Photo: Professor Makinde and husband
If hard work was to be a human, our late Professor was hard work personified. To have played impressive roles in ensuring that the exemplary academic culture of the University was sustained reveals a woman who is selfless and relentless. Anyone who has attained her position and age would understand that there is little that can sometimes bother people who have accomplished something with their lives when you come across individuals who are dedicated to particular courses of action in spite of what they have done with their own lives, that shows individuals with a sense of commitment and dedication, displayed in the spirit of progress and development. Babcock University remains an institution with towering accomplishments, not by mere wishful thinking. The results that are available today in the school are a testament to people’s dedication and interest. The landscape of the school, which remains one of the important projects that promote the campus and facelift it among all others, is a legacy that was achieved by the late Professor Yetunde Makinde. The success of the project indicates that the rare gem was not only a lover or academic engagement, but she was also a woman with an expensive taste for aesthetic brilliance. No one would set their feet on the University’s environment without identifying the originality, ambience and radiance of the citadel, all because there was a woman who essentially contributed to the process that made that a reality. Whereas what she did was to organize the landscape impressively, the results it brought to the campus are unquantifiable.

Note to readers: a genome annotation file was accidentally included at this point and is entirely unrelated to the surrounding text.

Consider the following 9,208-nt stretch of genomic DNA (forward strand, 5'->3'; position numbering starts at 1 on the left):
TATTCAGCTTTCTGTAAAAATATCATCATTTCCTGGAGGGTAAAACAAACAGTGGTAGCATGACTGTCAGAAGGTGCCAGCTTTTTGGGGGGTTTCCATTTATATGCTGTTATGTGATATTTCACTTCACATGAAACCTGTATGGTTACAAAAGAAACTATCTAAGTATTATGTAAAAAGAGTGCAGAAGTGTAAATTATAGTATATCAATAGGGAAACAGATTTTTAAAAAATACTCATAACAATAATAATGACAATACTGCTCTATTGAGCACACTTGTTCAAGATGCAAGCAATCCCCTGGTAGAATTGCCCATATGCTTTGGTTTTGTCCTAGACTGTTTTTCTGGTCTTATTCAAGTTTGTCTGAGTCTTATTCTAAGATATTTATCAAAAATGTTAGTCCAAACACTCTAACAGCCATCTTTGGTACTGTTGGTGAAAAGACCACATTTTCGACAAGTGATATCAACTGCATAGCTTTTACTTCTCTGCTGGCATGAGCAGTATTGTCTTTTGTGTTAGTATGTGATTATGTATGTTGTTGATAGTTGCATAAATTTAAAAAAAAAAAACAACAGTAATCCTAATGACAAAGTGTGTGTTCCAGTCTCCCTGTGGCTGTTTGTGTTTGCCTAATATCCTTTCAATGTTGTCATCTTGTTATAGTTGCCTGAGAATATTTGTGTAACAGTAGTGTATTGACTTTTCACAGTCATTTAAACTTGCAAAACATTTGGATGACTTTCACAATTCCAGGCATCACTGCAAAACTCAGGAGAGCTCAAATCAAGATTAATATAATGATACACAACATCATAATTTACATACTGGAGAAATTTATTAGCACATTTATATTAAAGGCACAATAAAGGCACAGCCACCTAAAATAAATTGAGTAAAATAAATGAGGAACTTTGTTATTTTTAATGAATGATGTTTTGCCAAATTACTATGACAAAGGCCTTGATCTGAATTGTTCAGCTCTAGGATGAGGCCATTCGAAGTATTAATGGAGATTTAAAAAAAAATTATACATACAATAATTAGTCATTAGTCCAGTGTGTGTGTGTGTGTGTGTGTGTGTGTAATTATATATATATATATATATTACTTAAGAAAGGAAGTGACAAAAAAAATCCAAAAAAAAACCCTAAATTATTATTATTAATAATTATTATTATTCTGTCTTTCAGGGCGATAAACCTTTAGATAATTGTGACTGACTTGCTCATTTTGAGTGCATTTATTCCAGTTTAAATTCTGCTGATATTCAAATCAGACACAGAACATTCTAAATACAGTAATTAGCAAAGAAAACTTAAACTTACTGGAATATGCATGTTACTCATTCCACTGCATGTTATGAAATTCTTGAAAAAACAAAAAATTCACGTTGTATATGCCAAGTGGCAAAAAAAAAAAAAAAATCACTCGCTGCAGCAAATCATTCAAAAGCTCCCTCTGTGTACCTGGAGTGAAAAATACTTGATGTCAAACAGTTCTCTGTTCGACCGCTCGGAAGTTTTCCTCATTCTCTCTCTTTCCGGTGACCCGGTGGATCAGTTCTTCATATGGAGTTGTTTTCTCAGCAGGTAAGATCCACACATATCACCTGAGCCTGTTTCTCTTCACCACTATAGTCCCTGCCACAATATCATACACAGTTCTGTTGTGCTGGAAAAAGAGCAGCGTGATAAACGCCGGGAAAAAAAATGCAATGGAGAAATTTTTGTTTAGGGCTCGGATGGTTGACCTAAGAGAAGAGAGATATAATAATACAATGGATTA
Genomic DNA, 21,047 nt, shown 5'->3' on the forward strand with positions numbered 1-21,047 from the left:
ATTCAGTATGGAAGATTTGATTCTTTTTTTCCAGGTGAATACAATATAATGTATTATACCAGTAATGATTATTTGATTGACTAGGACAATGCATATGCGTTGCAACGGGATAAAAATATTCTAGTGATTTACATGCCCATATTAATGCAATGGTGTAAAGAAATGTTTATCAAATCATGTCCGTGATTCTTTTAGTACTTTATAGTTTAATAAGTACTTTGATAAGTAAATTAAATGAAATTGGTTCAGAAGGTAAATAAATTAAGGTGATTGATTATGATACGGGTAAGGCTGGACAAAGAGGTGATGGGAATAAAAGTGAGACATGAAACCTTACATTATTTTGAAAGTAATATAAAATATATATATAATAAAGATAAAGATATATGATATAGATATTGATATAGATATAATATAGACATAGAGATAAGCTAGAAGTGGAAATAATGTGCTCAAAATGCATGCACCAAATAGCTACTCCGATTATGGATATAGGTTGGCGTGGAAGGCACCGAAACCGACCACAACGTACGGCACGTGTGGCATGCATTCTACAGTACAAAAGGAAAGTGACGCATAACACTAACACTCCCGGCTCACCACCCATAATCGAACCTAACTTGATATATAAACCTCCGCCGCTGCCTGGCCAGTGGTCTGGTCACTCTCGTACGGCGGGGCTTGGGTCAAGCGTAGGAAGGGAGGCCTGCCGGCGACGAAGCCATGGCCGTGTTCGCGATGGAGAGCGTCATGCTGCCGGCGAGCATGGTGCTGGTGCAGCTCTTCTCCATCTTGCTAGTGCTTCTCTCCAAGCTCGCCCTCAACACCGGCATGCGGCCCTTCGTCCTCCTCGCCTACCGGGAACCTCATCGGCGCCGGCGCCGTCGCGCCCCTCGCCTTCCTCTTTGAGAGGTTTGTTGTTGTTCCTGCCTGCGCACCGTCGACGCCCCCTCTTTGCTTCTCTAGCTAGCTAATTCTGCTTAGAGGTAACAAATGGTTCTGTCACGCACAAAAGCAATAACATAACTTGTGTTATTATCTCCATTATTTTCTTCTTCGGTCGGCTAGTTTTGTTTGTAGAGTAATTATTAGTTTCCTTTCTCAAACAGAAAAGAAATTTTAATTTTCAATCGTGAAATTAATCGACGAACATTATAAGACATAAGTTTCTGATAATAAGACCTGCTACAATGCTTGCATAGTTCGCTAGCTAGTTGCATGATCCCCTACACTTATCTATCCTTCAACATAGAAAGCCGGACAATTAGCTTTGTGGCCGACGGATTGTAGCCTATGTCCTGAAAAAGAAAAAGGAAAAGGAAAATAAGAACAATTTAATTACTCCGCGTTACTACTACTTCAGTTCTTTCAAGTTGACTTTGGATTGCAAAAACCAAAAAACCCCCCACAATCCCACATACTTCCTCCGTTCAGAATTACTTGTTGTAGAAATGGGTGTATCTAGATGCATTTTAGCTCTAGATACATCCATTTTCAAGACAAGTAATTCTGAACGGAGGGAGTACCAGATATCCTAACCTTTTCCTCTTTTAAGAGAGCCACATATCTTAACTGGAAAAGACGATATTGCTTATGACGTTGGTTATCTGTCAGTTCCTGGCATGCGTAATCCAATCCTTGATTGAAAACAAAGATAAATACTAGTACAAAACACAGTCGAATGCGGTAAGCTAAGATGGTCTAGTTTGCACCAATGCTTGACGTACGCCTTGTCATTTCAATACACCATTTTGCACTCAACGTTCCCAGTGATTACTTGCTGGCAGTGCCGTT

Professor Yetunde Makinde’s contributions to the development of Babcock University stand as the proverbial hyperdontia whose teeth cannot be accurately numbered. Her contributions cannot be quantified or exhausted. While she did exemplary work that brought desirable results and outcomes to the school generally, she did not rest on her oars regardless. Constantly seeking the most excellent results for the academic environment, she was greatly responsible for managing the ventures of the University. To occupy this position indicates the readiness and determination to make the place an absolute success. In every organization that is recording progress, there must have been the persistent efforts of some selfless leaders who offer immeasurable services that would come with great results for the entire community. These leaders are outstanding ones who remain consistent with their efforts over the understanding that everyone would not always commit themselves to general courses of action that can bring progress to the community. They understand that the possibility of having altruistic individuals in important positions is very low, and they would not allow this to bring down the procedures, efforts and determination of the dedicated ones. Factually, when an organization is not producing effective and excellent results, it must have been that it is lacking in the outstanding services of exemplary people who would not compromise the quality of their enterprise. The late Professor Yetunde Makinde belonged to the former category, especially with relation to issues and activities around Babcock, as she usually dedicated her efforts to the progress of the school.